On April 11 2003, 16 days since the first district nurse visit, the wound was considered clean enough to begin healing. The wound bed was now free of yellow slough. Inflammation had reduced since the completion of the multi-antibiotics course. The overall appearance of the wound indicated that the wound was not infected and the decision was taken to apply a Promogran dressing.

Wound assessment
Examination revealed an ulcer measuring 8cm by 7cm, with numerous indentations and crevices. There was also a 1cm by 1.5cm opening on the top right aspect of the wound, which appeared very deep and painful. Thus overall the wound was 57.5cm2.

Treatment
On the day of the district nursing assessment (April 11), following photography (Photos 1 and 2) and wound mapping, the wound was cleaned with normal saline and two Promogran 123cm dressings were shredded and applied to the surface in a double layer because of the level of exudate. Gauze was applied over the dressing and secured with a crepe bandage. The dressing was to be changed twice weekly.

Six days later (April 17) photographs were again taken of the wound. Photo 3 shows the level of exudate that had leaked through in three days. Photo 4 shows the wound after it had been cleaned. The small brownish area on the right side of the wound is the dressing that has dried at the wound margin. There was a major improvement since initial application of the dressing (three had now been made). The wound appeared to be a lighter pink colour and was not as deep as previously. The residual dressing was left in place at the edge of the wound for fear of causing further trauma if it was removed. Applying pressure to the small wound produced a large blood clot that revealed a deeper hole. Overall, the swelling around the site was much reduced.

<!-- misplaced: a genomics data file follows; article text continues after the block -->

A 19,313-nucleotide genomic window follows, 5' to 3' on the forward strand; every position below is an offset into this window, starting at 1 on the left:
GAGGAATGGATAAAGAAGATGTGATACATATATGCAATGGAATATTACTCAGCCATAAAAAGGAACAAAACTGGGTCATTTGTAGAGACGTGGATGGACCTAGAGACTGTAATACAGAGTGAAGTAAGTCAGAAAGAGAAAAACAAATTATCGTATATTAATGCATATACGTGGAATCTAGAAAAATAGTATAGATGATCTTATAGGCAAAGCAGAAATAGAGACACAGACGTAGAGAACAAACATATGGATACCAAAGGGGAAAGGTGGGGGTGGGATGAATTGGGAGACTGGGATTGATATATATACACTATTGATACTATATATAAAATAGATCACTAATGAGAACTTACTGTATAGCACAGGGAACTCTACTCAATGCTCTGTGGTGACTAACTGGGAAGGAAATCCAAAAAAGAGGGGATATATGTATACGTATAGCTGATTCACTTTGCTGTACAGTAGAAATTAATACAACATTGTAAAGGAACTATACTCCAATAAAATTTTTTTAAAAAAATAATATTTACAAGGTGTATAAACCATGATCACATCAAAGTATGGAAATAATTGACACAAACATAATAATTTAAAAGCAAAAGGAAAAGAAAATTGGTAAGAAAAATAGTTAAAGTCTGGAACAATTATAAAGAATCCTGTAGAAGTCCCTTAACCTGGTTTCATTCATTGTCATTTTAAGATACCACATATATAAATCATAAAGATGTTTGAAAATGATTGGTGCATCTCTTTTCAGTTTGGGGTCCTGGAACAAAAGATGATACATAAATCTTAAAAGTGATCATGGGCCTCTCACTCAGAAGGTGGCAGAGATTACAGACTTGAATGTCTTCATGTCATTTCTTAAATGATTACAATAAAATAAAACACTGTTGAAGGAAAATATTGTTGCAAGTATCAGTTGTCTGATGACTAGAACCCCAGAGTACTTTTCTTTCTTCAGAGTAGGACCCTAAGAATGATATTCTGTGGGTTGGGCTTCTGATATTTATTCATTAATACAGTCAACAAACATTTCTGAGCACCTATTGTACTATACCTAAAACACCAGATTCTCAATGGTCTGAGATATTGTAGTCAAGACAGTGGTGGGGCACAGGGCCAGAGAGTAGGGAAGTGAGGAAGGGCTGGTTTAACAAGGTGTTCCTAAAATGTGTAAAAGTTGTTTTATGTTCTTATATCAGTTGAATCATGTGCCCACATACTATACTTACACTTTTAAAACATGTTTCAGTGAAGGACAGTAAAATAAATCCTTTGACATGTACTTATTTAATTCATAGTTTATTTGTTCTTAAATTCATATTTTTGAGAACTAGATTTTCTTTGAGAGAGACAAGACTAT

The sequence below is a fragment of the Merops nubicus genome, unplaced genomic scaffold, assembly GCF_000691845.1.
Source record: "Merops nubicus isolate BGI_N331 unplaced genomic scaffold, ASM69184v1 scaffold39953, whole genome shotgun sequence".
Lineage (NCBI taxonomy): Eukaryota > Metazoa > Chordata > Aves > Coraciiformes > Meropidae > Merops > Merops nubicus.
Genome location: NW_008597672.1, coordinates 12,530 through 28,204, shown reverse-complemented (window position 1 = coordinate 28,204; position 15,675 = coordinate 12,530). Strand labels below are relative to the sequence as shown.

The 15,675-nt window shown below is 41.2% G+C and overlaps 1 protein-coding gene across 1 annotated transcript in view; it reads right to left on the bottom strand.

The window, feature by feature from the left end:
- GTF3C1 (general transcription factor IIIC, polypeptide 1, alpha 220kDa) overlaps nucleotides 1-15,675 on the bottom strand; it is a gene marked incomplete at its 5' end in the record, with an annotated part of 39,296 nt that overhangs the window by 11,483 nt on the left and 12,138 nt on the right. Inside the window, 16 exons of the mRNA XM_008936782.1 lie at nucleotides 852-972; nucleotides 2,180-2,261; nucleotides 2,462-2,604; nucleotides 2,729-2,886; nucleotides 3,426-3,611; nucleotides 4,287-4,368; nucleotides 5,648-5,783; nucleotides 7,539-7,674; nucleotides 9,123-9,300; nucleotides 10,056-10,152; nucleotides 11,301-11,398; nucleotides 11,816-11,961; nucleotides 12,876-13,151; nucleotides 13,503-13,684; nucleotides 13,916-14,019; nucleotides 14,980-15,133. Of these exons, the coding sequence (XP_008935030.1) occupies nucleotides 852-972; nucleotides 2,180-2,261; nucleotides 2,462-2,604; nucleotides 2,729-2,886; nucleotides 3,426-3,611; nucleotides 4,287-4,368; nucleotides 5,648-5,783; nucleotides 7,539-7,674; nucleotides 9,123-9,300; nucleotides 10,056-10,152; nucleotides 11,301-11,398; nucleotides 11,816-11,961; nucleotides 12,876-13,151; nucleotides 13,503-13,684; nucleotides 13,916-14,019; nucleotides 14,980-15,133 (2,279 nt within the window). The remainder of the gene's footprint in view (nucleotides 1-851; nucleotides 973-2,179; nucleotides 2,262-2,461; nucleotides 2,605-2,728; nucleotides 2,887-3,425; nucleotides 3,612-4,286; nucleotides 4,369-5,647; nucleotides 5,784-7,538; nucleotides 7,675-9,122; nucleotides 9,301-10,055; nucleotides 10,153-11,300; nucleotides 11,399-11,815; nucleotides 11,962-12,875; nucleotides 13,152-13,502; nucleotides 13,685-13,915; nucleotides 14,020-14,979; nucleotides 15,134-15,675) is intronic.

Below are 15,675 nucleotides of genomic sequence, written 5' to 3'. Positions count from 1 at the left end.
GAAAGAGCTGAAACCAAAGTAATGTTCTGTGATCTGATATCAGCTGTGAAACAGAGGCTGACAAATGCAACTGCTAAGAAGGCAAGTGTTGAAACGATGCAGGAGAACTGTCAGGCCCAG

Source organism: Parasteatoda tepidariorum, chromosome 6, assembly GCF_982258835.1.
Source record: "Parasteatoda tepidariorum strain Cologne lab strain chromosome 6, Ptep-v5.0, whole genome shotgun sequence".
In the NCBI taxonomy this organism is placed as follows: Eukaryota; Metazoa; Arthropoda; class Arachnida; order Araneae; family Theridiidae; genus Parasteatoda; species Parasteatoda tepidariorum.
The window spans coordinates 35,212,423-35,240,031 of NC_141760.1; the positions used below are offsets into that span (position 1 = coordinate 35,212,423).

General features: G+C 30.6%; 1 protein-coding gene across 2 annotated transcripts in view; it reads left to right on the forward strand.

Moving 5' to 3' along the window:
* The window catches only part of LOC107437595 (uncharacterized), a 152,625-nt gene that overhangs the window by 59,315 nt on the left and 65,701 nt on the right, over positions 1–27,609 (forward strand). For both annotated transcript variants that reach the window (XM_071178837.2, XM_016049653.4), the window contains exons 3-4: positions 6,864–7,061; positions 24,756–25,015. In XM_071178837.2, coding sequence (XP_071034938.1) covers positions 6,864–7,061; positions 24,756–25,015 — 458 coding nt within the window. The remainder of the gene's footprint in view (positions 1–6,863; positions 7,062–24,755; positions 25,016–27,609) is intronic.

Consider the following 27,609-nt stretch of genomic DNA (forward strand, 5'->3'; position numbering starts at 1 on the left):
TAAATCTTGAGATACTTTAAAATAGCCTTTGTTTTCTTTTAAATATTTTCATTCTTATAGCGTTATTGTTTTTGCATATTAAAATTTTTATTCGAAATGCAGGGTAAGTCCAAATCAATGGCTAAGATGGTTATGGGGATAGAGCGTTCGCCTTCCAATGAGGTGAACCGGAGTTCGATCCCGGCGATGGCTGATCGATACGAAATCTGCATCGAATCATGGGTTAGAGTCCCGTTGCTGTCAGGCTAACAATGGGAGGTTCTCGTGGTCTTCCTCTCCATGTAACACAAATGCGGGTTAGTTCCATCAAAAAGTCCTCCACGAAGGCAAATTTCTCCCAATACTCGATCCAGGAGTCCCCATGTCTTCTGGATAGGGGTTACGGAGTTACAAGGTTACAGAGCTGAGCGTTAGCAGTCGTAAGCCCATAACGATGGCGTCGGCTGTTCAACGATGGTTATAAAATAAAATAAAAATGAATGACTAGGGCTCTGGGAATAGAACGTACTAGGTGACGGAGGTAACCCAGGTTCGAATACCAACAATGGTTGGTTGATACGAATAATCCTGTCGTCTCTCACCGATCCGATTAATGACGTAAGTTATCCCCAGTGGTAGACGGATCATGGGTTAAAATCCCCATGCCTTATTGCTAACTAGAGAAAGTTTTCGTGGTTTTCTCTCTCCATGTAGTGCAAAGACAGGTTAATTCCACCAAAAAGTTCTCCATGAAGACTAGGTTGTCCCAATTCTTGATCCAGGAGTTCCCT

Ten days (April 21) after the start of treatment, the wound was redressed. Nearly the entire wound area was a lighter pink in colour and appeared much shallower. The smaller wound was also much shallower and a single dressing was sufficient to cover the wound.

Three days later (April 24) the district nurses learnt that Ms Barker had had an epileptic seizure and fallen on her leg (see Photo 5). After cleansing, we found that the fall had caused minimal damage to the wound, although the swelling had increased as a result (see Photo 6).

Examination of the smaller wound led to a very large clot of blood being expelled. The larger wound was remapped and found to have improved considerably, being as much as 1cm smaller at the wound edges. The leg was redressed.